Revenge, apparently a dish only properly served by the United States military

by · May 31, 2011


Pakistani tribesmen offer funeral prayers after 60 people killed in two US missile strikes in 2009 
Now, The Australian can be depended on to run some of the most reactionary arguments one is likely to see in the Australian press in its notorious op-ed pages. But as a keen follower of the Egyptian Revolution I was drawn to today’s reprinted offering from Washington Post Writers’ Group member David Ignatius, entitled “Arab progress not served by revenge”.

With Egypt’s brutal former dictator Hosni Mubarak facing prosecution for conspiring to kill unarmed protesters, Ignatius is deeply uncomfortable with the possible outcome of this example of “prosecutorial zeal”. Quoting Milton’s “Paradise Lost” no less — “Revenge, at first though sweet, Bitter ere long, back on itself recoils” — he demands “safeguards against vindictive prosecution,” because, er…
The greater danger is that Egyptian and international investors will steer clear of the country if they think doing business there might expose them to legal risks.
US Democrat senator John Kerry had it right when he told a gathering of the Woodrow Wilson Centre’s trustees last week that a vengeful legal assault on Mubarak would be an “enormous mistake”. The biggest cost, Kerry said, is that it would undermine the economic strategy of innovation, investment and entrepreneurship that was the overlooked centrepiece of US President Barack Obama’s big speech on the Middle East.
So a dictator can order the slaughter of his people but we shouldn’t let abstractions like justice and human rights get in the way of doing business. Mubarak certainly didn’t.
But for someone so appalled by revenge, it was curious to find Ignatius writing in the Washington Post on 4 February 2010 about “Revenge on the Taliban, from 10,000 feet”. Invoking suicide bombings against US and Pakistani targets as justification, he speaks glowingly of newfound cooperation between the two nations around “a classic piece of battlefield advice: Don’t get mad, get even.”
Ignatius doesn’t whitewash what this really means:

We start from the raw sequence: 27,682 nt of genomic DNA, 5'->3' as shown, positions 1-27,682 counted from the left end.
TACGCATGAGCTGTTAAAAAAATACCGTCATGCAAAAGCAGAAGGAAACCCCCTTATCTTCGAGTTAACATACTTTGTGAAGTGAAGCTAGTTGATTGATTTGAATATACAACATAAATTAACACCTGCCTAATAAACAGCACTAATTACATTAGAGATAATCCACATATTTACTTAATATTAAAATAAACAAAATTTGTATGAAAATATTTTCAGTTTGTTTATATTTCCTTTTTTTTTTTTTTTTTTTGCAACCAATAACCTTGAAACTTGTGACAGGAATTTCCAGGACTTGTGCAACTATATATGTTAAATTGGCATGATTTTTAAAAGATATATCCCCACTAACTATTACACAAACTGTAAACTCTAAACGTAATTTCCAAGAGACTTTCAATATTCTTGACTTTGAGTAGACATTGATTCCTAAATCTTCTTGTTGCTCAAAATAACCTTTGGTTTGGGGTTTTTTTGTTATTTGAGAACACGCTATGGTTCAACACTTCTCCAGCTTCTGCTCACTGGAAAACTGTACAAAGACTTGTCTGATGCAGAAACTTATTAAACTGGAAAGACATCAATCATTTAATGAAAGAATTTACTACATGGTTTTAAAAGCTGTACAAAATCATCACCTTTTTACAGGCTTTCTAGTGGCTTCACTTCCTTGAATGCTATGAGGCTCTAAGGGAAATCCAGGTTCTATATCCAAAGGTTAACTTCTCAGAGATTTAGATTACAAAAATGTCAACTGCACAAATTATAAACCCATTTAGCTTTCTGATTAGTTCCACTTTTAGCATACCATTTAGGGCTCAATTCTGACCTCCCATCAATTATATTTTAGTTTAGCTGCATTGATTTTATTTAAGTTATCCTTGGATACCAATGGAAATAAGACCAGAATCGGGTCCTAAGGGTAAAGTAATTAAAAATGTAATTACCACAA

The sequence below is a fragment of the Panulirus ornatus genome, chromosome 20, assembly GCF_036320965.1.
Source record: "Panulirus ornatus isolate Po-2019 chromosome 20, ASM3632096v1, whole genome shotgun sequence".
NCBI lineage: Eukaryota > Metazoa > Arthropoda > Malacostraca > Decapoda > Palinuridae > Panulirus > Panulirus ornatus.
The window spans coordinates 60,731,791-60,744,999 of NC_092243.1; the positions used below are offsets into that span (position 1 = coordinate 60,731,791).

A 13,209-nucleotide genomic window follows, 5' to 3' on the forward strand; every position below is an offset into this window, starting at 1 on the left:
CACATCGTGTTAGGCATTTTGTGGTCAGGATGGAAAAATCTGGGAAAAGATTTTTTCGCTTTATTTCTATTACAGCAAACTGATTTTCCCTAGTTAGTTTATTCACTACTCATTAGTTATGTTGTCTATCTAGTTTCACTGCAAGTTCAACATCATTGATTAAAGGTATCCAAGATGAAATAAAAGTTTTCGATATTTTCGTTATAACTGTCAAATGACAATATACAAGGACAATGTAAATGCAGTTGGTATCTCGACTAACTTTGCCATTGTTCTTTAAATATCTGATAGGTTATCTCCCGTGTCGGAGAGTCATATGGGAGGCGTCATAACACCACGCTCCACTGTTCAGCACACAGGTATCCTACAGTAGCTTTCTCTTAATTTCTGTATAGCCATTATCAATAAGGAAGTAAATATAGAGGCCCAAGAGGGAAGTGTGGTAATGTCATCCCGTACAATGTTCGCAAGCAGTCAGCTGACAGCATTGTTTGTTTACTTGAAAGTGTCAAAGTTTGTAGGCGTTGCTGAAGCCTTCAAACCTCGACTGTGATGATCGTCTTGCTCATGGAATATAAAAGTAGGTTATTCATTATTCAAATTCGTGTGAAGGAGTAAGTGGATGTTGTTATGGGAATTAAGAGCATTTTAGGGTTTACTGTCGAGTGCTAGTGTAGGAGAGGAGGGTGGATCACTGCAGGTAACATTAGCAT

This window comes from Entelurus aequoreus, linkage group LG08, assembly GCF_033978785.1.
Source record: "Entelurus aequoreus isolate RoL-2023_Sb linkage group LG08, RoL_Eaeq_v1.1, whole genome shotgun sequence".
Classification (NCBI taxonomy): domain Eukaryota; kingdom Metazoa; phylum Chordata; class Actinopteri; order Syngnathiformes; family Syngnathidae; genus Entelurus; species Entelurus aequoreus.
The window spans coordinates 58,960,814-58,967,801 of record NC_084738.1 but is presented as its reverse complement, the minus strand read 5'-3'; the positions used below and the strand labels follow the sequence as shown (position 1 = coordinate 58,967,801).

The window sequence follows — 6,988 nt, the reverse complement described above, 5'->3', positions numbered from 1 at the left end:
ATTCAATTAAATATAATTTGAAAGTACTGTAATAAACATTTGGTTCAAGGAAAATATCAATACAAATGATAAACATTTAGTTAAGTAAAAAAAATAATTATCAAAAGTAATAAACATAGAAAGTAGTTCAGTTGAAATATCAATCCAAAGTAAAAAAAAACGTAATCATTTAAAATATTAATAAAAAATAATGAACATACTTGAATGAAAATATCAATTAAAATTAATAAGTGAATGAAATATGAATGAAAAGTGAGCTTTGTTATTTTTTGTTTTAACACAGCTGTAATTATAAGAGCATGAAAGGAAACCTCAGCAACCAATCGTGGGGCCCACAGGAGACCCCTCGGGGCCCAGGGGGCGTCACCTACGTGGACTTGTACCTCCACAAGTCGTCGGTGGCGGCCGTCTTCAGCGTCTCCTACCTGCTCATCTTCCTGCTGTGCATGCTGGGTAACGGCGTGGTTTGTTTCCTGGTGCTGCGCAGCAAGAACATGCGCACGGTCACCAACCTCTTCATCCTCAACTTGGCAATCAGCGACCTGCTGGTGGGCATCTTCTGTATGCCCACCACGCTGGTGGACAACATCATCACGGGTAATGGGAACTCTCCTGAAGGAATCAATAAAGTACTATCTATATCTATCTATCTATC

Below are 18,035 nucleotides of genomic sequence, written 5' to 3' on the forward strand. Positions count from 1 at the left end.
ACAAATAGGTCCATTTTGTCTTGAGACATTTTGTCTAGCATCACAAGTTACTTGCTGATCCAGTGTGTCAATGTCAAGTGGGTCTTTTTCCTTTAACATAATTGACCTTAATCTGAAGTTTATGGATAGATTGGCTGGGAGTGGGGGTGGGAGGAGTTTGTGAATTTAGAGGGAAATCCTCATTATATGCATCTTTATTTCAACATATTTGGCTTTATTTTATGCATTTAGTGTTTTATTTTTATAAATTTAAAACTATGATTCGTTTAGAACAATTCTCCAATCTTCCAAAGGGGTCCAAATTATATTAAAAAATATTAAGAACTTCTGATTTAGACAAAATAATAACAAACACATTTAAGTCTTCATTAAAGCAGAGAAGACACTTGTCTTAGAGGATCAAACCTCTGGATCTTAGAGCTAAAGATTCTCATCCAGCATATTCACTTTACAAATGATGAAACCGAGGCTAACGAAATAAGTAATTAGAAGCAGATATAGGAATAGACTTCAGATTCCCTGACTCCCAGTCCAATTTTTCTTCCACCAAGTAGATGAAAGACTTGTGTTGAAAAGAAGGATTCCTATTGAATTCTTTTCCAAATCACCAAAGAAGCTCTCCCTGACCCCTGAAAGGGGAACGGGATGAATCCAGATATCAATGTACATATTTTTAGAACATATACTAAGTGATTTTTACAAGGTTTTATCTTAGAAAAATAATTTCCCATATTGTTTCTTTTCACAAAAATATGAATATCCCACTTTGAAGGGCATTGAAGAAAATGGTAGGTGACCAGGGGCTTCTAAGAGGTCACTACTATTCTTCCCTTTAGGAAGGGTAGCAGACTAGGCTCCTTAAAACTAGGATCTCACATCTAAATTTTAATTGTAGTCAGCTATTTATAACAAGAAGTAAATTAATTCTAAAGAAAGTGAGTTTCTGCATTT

Though the Predators launch their Hellfire missiles from the lofty altitude of 10,000 feet, make no mistake: This is an intense and unrelenting campaign of assassination. It continued Tuesday with a fusillade of at least 17 missiles in North Waziristan, in an apparent assault on senior al-Qaeda and Taliban fighters.
The Predator blitz this year followed a Dec. 30 suicide attack on a CIA base in Khost, Afghanistan, that had been active in targeting the Taliban insurgents across the border. That attack killed eight CIA personnel and left the agency eager to settle scores. The agency, backed by Pakistani intelligence, has done just that. [Emphases added]
I don’t suppose we can expect Ignatius to be equally outraged by “vindictive prosecutions” against anti-regime activists like Amr Abdallah Elbihiry or Maikel Nabil, still being carried out by the Egyptian military. Or the summoning for questioning of campaigning blogger and journalist Hossam El-Hamalawy and TV presenter Reem Maged after El-Hamalawy held the head of the military police responsible for the torture of activists on Maged’s show (like that’s news or something).*
Ignatius is appalled when revolutions go too far, calling for a “path to reconciliation” or “there will be blood”. Shame he couldn’t find that spirit of reconciliation before celebrating bloody US operations along the Pakistan-Afghanistan border.

*UPDATE: Happily, it appears that the two were summoned in order to provide evidence against alleged torture by military police. Let’s hope they did so in the spirit of reconciliation

Filed under: Egypt, imperialism